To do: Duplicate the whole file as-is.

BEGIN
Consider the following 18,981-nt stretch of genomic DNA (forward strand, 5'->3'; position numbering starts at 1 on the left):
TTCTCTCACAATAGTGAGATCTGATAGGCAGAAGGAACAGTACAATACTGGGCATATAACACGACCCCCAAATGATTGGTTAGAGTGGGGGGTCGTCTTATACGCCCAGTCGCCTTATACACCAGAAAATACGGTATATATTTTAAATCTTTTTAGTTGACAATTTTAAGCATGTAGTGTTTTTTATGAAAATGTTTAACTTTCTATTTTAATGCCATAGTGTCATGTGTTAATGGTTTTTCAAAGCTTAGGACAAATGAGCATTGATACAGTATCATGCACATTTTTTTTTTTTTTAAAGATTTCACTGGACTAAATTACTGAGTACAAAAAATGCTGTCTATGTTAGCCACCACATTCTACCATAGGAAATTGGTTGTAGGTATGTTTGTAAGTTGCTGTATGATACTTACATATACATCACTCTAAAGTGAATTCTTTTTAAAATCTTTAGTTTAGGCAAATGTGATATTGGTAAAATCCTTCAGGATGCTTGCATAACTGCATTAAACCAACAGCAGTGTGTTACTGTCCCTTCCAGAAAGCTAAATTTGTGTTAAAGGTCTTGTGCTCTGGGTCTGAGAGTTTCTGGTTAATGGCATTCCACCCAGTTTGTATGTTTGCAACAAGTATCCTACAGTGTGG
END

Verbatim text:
Consider the following 18,981-nt stretch of genomic DNA (forward strand, 5'->3'; position numbering starts at 1 on the left):
TTCTCTCACAATAGTGAGATCTGATAGGCAGAAGGAACAGTACAATACTGGGCATATAACACGACCCCCAAATGATTGGTTAGAGTGGGGGGTCGTCTTATACGCCCAGTCGCCTTATACACCAGAAAATACGGTATATATTTTAAATCTTTTTAGTTGACAATTTTAAGCATGTAGTGTTTTTTATGAAAATGTTTAACTTTCTATTTTAATGCCATAGTGTCATGTGTTAATGGTTTTTCAAAGCTTAGGACAAATGAGCATTGATACAGTATCATGCACATTTTTTTTTTTTTTAAAGATTTCACTGGACTAAATTACTGAGTACAAAAAATGCTGTCTATGTTAGCCACCACATTCTACCATAGGAAATTGGTTGTAGGTATGTTTGTAAGTTGCTGTATGATACTTACATATACATCACTCTAAAGTGAATTCTTTTTAAAATCTTTAGTTTAGGCAAATGTGATATTGGTAAAATCCTTCAGGATGCTTGCATAACTGCATTAAACCAACAGCAGTGTGTTACTGTCCCTTCCAGAAAGCTAAATTTGTGTTAAAGGTCTTGTGCTCTGGGTCTGAGAGTTTCTGGTTAATGGCATTCCACCCAGTTTGTATGTTTGCAACAAGTATCCTACAGTGTGG